Guide to Work, Study, Travel and Living Abroad    

A Day as a Volunteer in Ghana

A Participant Story with Globe Aware

Globe Aware project in Ghana
Photo courtesy of Globe Aware.

I can’t believe it’s just Tuesday. I’ve only been here in this village since Saturday night, yet I’ve experienced and done so much already. It was exactly one week ago that I began this trip to volunteer in Ghana. I left for the airport excited yet having only a vague idea as to what to expect or what the experience would entail. But here I am, one week in with another six days before I return to Chicago. I just got out of my nightly cold shower, and as I was braiding my hair (it’s the only way I can stay cool in the sweltering mid-day heat), I thought about how peaceful and comfortable I feel here in Ghana. There are times when my mind drifts back home, but at this point, my work and city life seems so far away, like a distant memory.

Learning from my Hosts in Ghana

I’ve persuaded Ninayaw, Bansah, and the teenager Eddie (the nephew of the owner of this guesthouse) to take nightly strolls with me after dinner so that we can walk off our heavy meals before heading to bed. It’s become an enjoyable and comforting ritual. Tonight we visited with Ninayaw’s family in the village. When we arrived they were all sitting around outside in the dark with just the light of the moon shining down on them. Throughout the day and late into the evening, the villagers always gather outside together. They talk, laugh, eat, and just “be.” I think about our non-stop obsession with material productivity back home, and I feel a sense of guilt for not slowing down more often to appreciate life and others. For lack of better words, I find these people to be “more human” than my identity and lifestyle back home. It sounds silly, but it’s the only phrase I can think of to describe how I feel about their more intimate social interactions.

Painting houses in Ghana
Photo courtesy of Globe Aware.

Playing with and Teaching the Children

During breaks at school today, I played with the children as usual, and they swarm around me everywhere I go. At one point in the sweltering heat, I felt a bit overwhelmed. However, I immediately thought to myself “You only have a small amount of time here, and any stress or discomfort is temporary and not worth the risk of appearing unmotivated or uninterested in these children. Give it your all and be a kind and encouraging presence to everyone you meet here.” And so I pushed through the heat and the desire for just a minute of quiet in the shade, and finished out yet another incredible day teaching and working with these eager, energetic, and loving children. I then experienced a deep sense of fulfillment and once again felt blessed for the opportunity to be here in Ghana as a volunteer.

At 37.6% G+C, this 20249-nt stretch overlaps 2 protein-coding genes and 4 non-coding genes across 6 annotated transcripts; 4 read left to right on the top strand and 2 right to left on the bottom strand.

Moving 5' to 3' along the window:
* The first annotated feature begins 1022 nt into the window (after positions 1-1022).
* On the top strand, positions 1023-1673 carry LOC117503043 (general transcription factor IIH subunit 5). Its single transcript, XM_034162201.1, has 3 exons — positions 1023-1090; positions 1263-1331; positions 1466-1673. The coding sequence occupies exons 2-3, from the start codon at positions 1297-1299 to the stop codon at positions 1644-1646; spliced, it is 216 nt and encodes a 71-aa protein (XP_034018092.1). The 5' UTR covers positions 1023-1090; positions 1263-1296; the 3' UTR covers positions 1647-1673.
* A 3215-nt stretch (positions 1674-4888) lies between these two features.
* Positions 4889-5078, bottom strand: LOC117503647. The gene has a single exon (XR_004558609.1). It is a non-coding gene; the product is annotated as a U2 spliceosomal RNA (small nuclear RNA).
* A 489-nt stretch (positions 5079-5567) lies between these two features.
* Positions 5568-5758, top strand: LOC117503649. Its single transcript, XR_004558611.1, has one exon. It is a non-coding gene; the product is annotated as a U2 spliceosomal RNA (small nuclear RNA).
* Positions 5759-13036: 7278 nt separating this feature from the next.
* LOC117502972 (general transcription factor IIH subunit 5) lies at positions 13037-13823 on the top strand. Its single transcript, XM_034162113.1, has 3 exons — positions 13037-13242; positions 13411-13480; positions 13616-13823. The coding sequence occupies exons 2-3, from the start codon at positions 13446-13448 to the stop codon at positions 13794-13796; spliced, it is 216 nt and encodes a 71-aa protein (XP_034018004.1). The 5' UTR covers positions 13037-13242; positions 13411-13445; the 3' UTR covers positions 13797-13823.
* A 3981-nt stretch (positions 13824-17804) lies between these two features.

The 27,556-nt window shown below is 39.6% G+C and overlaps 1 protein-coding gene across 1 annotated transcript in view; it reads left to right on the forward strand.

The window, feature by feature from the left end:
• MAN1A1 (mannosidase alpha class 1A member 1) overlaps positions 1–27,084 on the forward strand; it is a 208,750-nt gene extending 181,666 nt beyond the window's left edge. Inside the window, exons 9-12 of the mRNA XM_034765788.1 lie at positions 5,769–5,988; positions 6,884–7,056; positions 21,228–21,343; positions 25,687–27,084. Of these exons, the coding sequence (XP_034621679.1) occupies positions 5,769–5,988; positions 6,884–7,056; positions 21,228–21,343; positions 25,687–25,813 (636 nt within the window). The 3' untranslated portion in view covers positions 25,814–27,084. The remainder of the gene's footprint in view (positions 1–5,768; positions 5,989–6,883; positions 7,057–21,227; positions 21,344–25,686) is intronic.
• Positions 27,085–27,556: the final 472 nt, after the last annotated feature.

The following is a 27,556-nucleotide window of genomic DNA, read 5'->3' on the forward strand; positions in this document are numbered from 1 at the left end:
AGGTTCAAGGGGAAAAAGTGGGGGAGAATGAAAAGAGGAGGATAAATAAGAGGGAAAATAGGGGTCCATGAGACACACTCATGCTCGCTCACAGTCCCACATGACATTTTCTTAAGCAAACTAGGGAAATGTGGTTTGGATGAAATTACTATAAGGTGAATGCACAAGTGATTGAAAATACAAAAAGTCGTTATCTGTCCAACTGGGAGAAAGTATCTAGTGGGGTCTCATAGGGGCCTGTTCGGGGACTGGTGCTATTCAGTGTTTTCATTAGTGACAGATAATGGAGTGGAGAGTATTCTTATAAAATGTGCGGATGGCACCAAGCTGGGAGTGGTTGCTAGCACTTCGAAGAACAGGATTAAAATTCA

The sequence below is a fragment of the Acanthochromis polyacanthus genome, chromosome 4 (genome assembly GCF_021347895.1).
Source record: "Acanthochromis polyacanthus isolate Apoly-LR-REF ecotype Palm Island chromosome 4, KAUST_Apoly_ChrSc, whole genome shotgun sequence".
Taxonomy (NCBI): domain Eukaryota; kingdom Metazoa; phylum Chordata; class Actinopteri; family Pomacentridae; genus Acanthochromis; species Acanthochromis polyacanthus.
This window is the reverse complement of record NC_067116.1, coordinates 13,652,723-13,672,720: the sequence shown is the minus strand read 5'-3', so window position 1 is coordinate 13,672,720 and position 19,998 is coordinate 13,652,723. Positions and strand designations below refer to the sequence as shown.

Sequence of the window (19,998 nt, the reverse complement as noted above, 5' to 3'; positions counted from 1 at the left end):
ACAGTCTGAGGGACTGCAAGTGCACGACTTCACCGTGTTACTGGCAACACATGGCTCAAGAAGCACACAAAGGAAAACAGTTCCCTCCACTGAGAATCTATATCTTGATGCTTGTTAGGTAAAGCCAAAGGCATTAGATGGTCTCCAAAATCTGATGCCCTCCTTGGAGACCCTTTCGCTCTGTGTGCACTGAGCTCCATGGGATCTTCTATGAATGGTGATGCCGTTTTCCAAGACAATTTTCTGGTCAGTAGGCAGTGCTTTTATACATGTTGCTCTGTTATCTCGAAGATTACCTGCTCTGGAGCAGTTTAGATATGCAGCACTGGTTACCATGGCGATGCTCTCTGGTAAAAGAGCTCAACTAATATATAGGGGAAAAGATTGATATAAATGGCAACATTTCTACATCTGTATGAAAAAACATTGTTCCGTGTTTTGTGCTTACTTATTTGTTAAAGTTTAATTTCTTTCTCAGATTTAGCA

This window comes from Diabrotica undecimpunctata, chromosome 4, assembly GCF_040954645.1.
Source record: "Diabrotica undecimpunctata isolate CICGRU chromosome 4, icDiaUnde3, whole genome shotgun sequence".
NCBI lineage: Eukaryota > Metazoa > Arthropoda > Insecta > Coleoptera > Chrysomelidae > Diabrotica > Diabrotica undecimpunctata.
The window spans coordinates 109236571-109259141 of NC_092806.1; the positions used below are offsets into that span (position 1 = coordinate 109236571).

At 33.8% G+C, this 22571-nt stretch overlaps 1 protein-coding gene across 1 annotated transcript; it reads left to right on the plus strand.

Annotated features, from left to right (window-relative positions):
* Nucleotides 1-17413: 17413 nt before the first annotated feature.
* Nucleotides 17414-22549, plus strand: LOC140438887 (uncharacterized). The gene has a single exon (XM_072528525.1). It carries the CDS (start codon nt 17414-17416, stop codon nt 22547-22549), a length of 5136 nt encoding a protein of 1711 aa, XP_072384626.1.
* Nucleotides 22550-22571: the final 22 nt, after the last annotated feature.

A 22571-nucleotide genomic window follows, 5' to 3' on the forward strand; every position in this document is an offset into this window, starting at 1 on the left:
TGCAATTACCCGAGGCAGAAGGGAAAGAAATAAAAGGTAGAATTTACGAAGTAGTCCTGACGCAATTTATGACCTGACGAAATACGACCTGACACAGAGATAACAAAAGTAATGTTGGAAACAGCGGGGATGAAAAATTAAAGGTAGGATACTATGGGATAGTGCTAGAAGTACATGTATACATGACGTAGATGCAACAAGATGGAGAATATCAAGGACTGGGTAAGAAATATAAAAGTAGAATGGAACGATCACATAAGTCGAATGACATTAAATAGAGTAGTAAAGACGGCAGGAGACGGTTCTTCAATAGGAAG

Children in school in Ghana
Photo courtesy of Globe Aware.

A Shared Cooking Experience

Tonight I had another cooking lesson. We made a different kind of vegetable stew, this one made with yam leaves called “kotonmire,” tomatoes, cabbage, carrots, onion, and eggs. We used one overflowing cup of oil, and two salt-laden seasoning packets as well. When cooking, as with much of my day, there are so many times I have an ongoing inner monologue saying “Oh my goodness,” or “No, don’t do that,” or “I can’t believe this is happening” and “I can’t believe that’s how they do it here.” For example, they purchase their cooking oil (“palm oil” made from their locally grown palm nuts) in plastic bags, about the size of a small quart-sized “sandwich bag.” The bags are filled and tied in a knot at the top. Tonight, my cooking instructor placed a pan on the stove, and the bag in the middle of the pan then turned on the burner and held it upright in place by holding the top of the knot. It took me a few seconds until I realized that she was waiting for the bottom of the plastic bag to melt to release the oil into the pan. I resisted the urge to shriek and gently said, “I have an idea.” I picked up the bag, cut one corner with a knife, and poured the oil into the pan. She smiled and said thank you and went about cooking. I wondered how often they melted the plastic into their food and how bad for health it must be. At first, I didn’t want to convey my opinion to her. I wanted to respect our cultural differences and not be a my-way-is-right-way kind of visitor. But then I thought that if I know that something is not good for their health, I have a duty as a fellow human being to share that knowledge. They could always choose to use my suggestions and information or not. So I told her, trying to be sensitive and casual, that I had learned melted plastic was not good to eat, and it could make you sick. She replied, “Oh, ok”! I was relieved she didn’t take offense, and although I hoped she would not continue the practice going forward, I also knew that I had done what I could in good faith.

Group of dancers in Ghana
Photo courtesy of Globe Aware.

Travel and experiencing different cultures has taught me to respect the way other people live their lives, even when they are far removed from my own. I have to come to value the reverence and humility I have learned.

Nicole Vasquez visited Ghana in 2019 and here recounts one day in her whole Globe Aware experience.

Related Topics
Volunteer in Ghana
Volunteer in Africa
Articles and Resources on Africa
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